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Uttar Pradesh

Matter of life and death

Ramesh Srivastava is the driver of this ambulance. Mitanins requring the ambulance service can directly call him on his cell number – 09329561492 in Chhattisgarh. The 24/7 ambulance started functioning in the state a couple of months back. At present, the ambulance is being used for bringing women to the hospital for delivery but it is expensive. The state is trying to strengthen the regular ambulance service to tackle the bulk of delivery cases Photo by: Vibha Varshney Read more: Cradles of hope (Cover Story) Read more: What ails Bundi? (Reporter's Diary) Read more: Children of a lesser god (Reporter's Diary)

Matter of life and death

Sarita Devi feeds her one-and-a-half month old daughter, whom she delivered in a private vehicle on the way to the hospital, as her four-year-old son, Aditya, plays in the sun. She could deliver safely in the jeep as her Usada village’s midwife in Uttarakhand was with her in the vehicle Photo by: Sayantoni Palchoudhuri Read more: Cradles of hope (Cover Story) Read more: What ails Bundi? (Reporter's Diary) Read more: Children of a lesser god (Reporter's Diary)

Matter of life and death

Sunita Devi, pregnant with her first child at the age of 25, now cares for her step-children. She holds the youngest of her three step-daughters at her village Bhatwadi in Ukhimat block in Uttarakhand. The children lost their mother, who was anaemic, a month after her third delivery Photo by: Sayantoni Palchoudhuri Read more: Cradles of hope (Cover Story) Read more: What ails Bundi? (Reporter's Diary) Read more: Children of a lesser god (Reporter's Diary)

Matter of life and death

23-year-old Noorjahan lost her nine-month old daughter to an unidentified disease last year. There is no paediatrician at the Community Health Centre in Sirsia block in Uttar Pradesh. The family could also not afford the expensive medicines that general physicians prescribed which needed to be purchased from the private medical stores. Wasim, Noorjahan’s husband earns Rs 70 on good days to feed a family of nine Photo by: Ankur Paliwal Read more: Cradles of hope (Cover Story) Read more: What ails Bundi? (Reporter's Diary) Read more: Children of a lesser god (Reporter's Diary)

Matter of life and death

Living in Saudi village in Agastmuni block in Uttarakhand, 27-year-old Sangeeta Devi delivered twin boys, out of which only one survived. Sangeeta’s mother, Susheela Devi who is seen holding the underweight baby boy in the picture, blames several referrals from one hospital to the other for the death of the baby Photo by: Sayantoni Palchoudhuri Read more: Cradles of hope (Cover Story) Read more: What ails Bundi? (Reporter's Diary) Read more: Children of a lesser god (Reporter's Diary)

Matter of life and death

The contact numbers of doctors are written at the wall of community health centre in Sareela block in Uttar Pradesh so that people can contact when in need Photo by: Ankur Paliwal Read more: Cradles of hope (Cover Story) Read more: What ails Bundi? (Reporter's Diary) Read more: Children of a lesser god (Reporter's Diary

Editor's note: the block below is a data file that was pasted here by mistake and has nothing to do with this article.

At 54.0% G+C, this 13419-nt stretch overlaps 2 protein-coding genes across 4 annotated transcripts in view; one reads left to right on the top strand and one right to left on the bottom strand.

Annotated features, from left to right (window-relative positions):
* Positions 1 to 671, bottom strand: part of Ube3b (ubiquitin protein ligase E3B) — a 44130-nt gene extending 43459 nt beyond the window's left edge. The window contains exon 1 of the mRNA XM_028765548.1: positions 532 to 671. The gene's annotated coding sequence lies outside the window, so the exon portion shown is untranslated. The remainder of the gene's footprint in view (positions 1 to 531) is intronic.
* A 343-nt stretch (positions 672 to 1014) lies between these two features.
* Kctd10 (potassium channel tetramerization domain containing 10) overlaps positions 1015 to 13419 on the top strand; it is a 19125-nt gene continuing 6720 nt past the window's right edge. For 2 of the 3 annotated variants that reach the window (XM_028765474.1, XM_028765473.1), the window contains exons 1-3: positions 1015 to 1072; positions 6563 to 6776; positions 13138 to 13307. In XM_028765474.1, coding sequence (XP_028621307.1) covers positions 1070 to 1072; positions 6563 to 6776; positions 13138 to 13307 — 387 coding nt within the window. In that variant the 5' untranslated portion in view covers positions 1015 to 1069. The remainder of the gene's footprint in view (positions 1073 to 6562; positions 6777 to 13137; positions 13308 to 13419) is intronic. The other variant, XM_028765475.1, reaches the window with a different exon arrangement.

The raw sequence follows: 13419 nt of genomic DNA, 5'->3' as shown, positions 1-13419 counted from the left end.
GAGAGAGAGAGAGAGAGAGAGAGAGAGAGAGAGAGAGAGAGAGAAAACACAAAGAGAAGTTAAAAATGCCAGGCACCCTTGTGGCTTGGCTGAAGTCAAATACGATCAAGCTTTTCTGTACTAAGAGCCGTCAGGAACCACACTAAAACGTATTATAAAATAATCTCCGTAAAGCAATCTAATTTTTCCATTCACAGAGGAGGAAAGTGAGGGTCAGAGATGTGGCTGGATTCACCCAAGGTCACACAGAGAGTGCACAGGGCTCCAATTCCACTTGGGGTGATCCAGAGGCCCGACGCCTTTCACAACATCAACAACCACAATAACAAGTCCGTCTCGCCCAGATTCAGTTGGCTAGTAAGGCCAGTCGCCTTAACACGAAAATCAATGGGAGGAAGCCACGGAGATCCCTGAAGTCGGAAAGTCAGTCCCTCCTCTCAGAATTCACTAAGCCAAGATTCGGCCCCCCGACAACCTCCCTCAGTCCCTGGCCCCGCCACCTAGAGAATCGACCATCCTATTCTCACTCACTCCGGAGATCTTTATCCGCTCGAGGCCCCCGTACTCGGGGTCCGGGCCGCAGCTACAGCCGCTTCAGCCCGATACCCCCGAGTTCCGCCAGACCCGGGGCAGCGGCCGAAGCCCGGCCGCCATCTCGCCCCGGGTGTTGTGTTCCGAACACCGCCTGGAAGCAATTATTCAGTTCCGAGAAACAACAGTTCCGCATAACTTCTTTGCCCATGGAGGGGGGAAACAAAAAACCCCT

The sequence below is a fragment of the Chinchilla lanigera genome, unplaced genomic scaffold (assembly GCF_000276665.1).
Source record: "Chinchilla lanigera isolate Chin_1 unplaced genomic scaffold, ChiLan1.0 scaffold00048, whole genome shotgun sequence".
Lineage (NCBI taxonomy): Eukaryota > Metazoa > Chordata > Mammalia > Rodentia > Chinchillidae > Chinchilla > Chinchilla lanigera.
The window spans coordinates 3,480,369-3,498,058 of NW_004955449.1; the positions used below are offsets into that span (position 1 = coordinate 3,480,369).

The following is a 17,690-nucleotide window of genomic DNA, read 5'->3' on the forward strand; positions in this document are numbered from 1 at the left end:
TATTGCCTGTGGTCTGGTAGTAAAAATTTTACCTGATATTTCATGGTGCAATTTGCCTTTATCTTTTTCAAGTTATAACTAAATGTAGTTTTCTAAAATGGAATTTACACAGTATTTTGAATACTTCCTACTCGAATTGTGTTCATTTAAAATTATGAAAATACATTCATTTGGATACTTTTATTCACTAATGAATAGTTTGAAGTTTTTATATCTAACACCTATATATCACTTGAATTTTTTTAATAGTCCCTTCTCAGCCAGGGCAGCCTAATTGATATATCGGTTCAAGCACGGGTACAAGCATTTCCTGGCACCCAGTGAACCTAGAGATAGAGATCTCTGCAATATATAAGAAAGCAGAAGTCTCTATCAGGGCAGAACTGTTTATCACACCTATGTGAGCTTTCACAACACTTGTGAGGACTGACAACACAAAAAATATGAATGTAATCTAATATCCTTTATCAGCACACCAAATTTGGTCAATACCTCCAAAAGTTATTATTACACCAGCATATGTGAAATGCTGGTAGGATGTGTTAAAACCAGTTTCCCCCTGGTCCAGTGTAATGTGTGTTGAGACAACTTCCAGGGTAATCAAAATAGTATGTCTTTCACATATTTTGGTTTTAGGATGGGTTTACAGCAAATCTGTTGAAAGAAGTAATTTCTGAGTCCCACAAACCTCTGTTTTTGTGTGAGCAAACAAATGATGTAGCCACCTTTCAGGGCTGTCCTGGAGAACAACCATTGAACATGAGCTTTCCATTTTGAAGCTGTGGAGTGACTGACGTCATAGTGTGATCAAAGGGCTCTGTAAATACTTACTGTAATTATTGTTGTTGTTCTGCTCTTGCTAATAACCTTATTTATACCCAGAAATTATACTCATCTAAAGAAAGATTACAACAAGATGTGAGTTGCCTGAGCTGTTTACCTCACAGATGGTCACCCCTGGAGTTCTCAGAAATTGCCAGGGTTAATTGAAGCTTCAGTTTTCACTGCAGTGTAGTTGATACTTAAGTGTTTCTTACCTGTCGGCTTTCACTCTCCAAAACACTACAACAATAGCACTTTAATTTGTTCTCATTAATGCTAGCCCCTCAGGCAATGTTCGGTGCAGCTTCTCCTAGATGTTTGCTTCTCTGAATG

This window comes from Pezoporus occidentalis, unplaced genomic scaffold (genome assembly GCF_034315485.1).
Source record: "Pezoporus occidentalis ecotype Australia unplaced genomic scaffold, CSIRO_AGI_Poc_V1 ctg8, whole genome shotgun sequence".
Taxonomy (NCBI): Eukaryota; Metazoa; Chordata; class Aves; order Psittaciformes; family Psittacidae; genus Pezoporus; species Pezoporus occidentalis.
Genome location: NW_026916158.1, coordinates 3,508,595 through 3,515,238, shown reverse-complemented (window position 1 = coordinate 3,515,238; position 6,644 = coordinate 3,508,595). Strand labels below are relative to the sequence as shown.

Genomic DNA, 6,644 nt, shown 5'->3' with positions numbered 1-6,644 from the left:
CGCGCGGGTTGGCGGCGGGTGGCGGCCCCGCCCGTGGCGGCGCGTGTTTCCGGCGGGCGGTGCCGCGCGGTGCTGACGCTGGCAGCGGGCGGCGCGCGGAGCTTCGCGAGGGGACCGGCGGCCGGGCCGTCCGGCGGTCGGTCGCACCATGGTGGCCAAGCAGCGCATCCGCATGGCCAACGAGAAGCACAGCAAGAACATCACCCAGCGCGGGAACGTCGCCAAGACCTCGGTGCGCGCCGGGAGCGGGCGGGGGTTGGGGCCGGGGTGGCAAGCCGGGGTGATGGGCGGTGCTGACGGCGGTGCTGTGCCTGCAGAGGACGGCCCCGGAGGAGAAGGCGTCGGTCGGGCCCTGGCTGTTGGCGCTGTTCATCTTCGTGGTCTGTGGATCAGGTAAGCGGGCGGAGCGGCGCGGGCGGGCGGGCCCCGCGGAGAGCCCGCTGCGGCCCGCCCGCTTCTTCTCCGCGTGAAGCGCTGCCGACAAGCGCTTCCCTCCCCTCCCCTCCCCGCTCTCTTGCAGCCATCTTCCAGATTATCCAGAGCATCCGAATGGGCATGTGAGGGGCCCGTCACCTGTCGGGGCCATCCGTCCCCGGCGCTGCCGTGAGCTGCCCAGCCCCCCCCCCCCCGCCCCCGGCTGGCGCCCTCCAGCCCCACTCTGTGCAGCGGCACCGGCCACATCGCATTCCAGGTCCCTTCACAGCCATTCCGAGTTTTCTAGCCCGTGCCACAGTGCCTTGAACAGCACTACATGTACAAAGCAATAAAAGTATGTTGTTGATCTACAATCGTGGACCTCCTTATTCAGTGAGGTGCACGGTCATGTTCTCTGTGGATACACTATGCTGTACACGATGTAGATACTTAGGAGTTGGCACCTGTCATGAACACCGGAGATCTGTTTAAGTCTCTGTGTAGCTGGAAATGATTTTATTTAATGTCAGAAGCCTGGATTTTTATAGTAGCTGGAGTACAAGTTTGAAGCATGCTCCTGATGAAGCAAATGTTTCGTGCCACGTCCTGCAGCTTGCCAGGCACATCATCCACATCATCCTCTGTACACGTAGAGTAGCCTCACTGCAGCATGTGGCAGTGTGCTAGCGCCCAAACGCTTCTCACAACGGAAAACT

Matter of life and death

Rajasthan government proactively and aggressively promotes its health schemes. Shown in the picture is a poster of Janani Shishu Suraksha Karyakram (JSSK) which was launched in September 2011. The scheme, which is under the purview of National Rural Health Mission (NRHM), is being dutifully implemented across the state. Under the scheme, the government provides free and cashless services to pregnant women including normal deliveries and caesarean operations and sick new born (up to 30 days after birth) in government health institutions in both rural and urban areas. One of the motives behind launching the scheme was to promote institutional deliveries. As part of JSSK, women who have delivered normally get food without any charge for three days, while women who deliver through caesarean get to stay for seven days Photo by: Sayantoni Palchoudhuri Read more: Cradles of hope (Cover Story) Read more: What ails Bundi? (Reporter's Diary) Read more: Children of a lesser god (Reporter's Diary)

Matter of life and death

Around 20 women had come for tubectomy camp in the community health centre in Kurara block in Hamirpur district in Uttar Pradesh. Such camps are organised once a month in the district. The district health officials attribute good family planning as one of the reasons behind low infant mortality rate in Hamirpur Photo by: Ankur Paliwal 10’- Following the hill tradition, 25-year-old Usha Devi spends 21 days after the delivery in a cowshed with her baby girl in Uttarakhand. Usha’s mother, Sibdea, also seen in the picture, would help her daughter as no one else is allowed near the mother and the child till their isolation period is over Photo by: Sayantoni Palchoudhuri Read more: Cradles of hope (Cover Story) Read more: What ails Bundi? (Reporter's Diary) Read more: Children of a lesser god (Reporter's Diary)

Matter of life and death

Kota is the most literate district in Rajasthan, and also has the highest rate of female literacy in the state. According to the 2011 census, the overall literacy rate in Kota is 77.48 per cent, while female literacy is 66.2 per cent. Empowered by education, women in Kota know how to take care of themselves during pregnancy and tend to their newborn Photo by: Sayantoni Palchoudhuri Read more: Cradles of hope (Cover Story) Read more: What ails Bundi? (Reporter's Diary) Read more: Children of a lesser god (Reporter's Diary)

Matter of life and death

Parvati Devi, an Auxillary Nurse Midwives (ANM), is checking a pregnant woman at the additional public health centre in Mamna village in Sareela block in Hamirpur in Uttar Pradesh Photo by: Ankur Paliwal Read more: Cradles of hope (Cover Story) Read more: What ails Bundi? (Reporter's Diary)
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